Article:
"Another!"-it was the Doctor once more. He pressed a trembling hand to his forehead.

Her father rose angrily. "She shall be punished," he declared. And began to walk to and fro. "I won't let this pass."

Gwendolyn's look followed him tenderly. "Well, you see, she didn't know about-about nursery work," she explained. "'Cause before she came here she was just a cook."

"Oh, my baby daughter!" murmured Gwendolyn's mother, brokenly. She bent forward until her face was hidden against the silken cover of the bed. "Mother didn't know you were being neglected! She thought she was giving you the best of care, dear!"

"Two spoonfuls!" said the Doctor, grimly. "That explains everything!"

"Oh, but I didn't want to take the last one," protested Gwendolyn, hastily, "-though it tasted good. She made me. She said if I didn't-"

"So!" exclaimed the Doctor, interrupting. "She frightened the poor little helpless thing in order to get obedience!"

"Gwendolyn!" whispered her mother. "She frightened you?"

The gray eyes smiled wisely. "It doesn't matter now," she said, a hint of triumph in her voice. "I've found out that P'licemen are nice. And so are-are Doctors"-she dimpled and nodded. "And all the bears in the world that are outside of cages are just Puffy Bears grown up." Then uncertainly, "But I didn't find out about-the other."

"What other?" asked her father, pausing in his walk.

The gray eyes were diamond-bright now. "Though I don't really believe it," she hastened to add. "But-do wicked men keep watch of this house."

"Wicked men?" Her mother suddenly straightened.

"Kidnapers."

This innocent statement had an unexpected effect. Again her father began to stride up and down angrily, while her mother, head drooping once more, began to weep.

"Oh, mother didn't know!" she sobbed. "Mother didn't guess what terrible things were happening! Oh, forgive her! Forgive her!"

The Doctor came to her side. "Too much excitement for the patient," he reminded her. "Don't you think you'd better go and lie down for a while, and have a little rest?"

A startled look. And Gwendolyn put out a staying hand to her mother. Then-"Moth-er is tired," she assented. "She's tireder than I am. 'Cause it was hard work going round and round Robin Hood's Barn."

The Doctor hunted a small wrist and felt the pulse in it. "That's all right," he said to her mother in an undertone. "Everything's still pretty real to her, you see. But her pulse is normal," He laid cool fingers across her forehead. "Temperature's almost normal too."

Gwendolyn felt that she had not made herself altogether clear. She hastened to explain. "I mean," she said, "when moth-er was carrying that society bee in her bonnet."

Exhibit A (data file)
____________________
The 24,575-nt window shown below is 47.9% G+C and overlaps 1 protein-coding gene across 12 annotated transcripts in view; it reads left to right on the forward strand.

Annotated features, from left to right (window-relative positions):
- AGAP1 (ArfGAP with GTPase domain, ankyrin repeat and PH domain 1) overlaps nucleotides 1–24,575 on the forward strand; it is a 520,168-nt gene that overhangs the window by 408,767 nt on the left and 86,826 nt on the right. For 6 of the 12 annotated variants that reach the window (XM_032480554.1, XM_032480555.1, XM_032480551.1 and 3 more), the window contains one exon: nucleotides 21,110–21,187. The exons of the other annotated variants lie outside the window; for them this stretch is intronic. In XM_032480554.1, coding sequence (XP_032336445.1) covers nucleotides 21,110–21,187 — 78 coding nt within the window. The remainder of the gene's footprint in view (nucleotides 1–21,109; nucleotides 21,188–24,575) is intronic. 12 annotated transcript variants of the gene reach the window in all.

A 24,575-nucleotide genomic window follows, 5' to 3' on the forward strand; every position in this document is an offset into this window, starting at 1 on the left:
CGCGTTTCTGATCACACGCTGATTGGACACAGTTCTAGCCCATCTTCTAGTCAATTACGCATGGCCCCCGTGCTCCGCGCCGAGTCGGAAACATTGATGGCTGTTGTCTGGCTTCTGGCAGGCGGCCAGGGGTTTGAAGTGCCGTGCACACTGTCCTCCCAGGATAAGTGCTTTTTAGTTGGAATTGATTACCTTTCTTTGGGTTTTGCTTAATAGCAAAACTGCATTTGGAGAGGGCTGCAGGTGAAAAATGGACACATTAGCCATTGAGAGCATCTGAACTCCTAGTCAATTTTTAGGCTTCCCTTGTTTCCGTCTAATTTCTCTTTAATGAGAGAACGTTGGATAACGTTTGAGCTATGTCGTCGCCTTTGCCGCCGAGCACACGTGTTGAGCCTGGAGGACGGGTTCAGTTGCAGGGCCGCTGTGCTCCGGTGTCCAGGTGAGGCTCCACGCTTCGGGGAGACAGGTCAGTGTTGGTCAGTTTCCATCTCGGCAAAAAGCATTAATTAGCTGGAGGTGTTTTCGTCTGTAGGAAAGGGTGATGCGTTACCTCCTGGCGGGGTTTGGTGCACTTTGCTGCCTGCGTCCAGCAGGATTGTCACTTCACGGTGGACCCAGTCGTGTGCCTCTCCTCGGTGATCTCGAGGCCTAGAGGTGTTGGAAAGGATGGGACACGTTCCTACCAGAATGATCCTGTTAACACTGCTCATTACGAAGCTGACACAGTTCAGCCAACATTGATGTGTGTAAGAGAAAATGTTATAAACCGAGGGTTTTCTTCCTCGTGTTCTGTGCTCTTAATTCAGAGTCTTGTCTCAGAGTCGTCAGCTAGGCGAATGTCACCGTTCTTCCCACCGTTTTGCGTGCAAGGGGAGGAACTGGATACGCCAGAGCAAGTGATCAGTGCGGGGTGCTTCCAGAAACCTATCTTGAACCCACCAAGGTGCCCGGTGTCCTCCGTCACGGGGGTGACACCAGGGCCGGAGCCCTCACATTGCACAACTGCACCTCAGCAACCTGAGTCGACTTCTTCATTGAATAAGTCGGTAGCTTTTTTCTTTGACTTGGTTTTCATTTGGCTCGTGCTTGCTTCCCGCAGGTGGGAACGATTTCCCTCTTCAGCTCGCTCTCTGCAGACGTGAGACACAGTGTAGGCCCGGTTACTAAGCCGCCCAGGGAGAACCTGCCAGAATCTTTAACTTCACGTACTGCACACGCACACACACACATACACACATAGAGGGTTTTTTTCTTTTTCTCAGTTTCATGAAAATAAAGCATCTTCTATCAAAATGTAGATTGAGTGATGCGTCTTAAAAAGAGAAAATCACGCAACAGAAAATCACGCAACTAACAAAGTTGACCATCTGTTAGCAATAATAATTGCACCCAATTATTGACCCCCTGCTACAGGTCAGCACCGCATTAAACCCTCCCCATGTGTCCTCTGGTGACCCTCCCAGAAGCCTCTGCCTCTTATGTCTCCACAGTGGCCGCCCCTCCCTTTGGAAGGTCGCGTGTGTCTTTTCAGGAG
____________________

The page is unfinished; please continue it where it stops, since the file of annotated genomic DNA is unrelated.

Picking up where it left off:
Confusion showed in the Doctor's quick glance from parent to parent. Then, "I think I'll just drop down into the pantry," he said hastily, "and see how that young nurse from over yonder is getting along." He jerked a thumb in the direction of the side window as he went out.

Gwendolyn wondered just who the young nurse was. She opened her lips to ask; then saw how painfully her mother had colored at the mere mention of the person in question, and so kept silence.

The Doctor gone, her father came to her mother's side and patted a shoulder. "Well, we shan't ever say anything more about that bee," he declared, laughing, yet serious enough. "Shall we, Gwendolyn!"

"No." She blinked, puzzling over it a little.

"There! It's settled." He bent and kissed his wife. "You thought you were doing the best thing for our little girl-I know that, dear. You had her future in mind. And it's natural-and right-for a mother to think of making friends-the right kind, too-and a place in the social world for her daughter. And I've been short-sighted, and neglectful, and-"

"Ah!" She raised wet eyes to him. "You had your worries. You were doing more than your share. You had to meet the question of money. While I-"

He interrupted her. "We both thought we were doing our very best," he declared.

"We almost did our worst! Oh, what would it all have amounted to-what would anything have mattered-if we'd lost our little girl!"

The pink came rushing to Gwendolyn's cheeks. "Why, I wasn't lost at all!" she declared happily. "And, oh, it was so good to have my questions all answered, and understand so many things I didn't once-and to be where all the put-out lights go, and-and where soda-water comes from. And I was so glad to get rid of Thomas and Jane and Miss Royle, and-"

The hall-door opened. She checked herself to look that way. Someone was entering with a tray. It was a maid-a maid wearing a sugar-bowl cap.

Gwendolyn knew her instantly-that pretty face, as full and rosy as the face of the French doll, and framed by saucy wisps and curls as fair as Gwendolyn's own-and freckleless!

"Oh!" It was a low cry of delight.

The nurse smiled. She had a tray in one hand. On the tray was a blue bowl of something steaming hot. She set the tray down and came to the bed-side.

Gwendolyn's eyes were wide with wonder. "How-how-?" she began.

Her mother answered. "Jane called down to the Policeman, and he ran to the house on the corner."

Now the dimples sprang into place, "Goody!" exclaimed Gwendolyn, and gave a little chuckle.

Her mother went on: "We never can feel grateful enough to her, because she was such a help. And we're so glad you're friends already."

Gwendolyn nodded. "She's one of my window-friends," she explained.

"I'm going to stay with you," said the nurse. She smoothed Gwendolyn's hair fondly. "Will you like that?"

"It's fine! I-I wanted you!"

The Doctor re-entered. "Well, how does our sharp little patient feel now?" he inquired.

"I feel hungry."

"I have some broth for you," announced the pretty nurse, and brought forward the tray.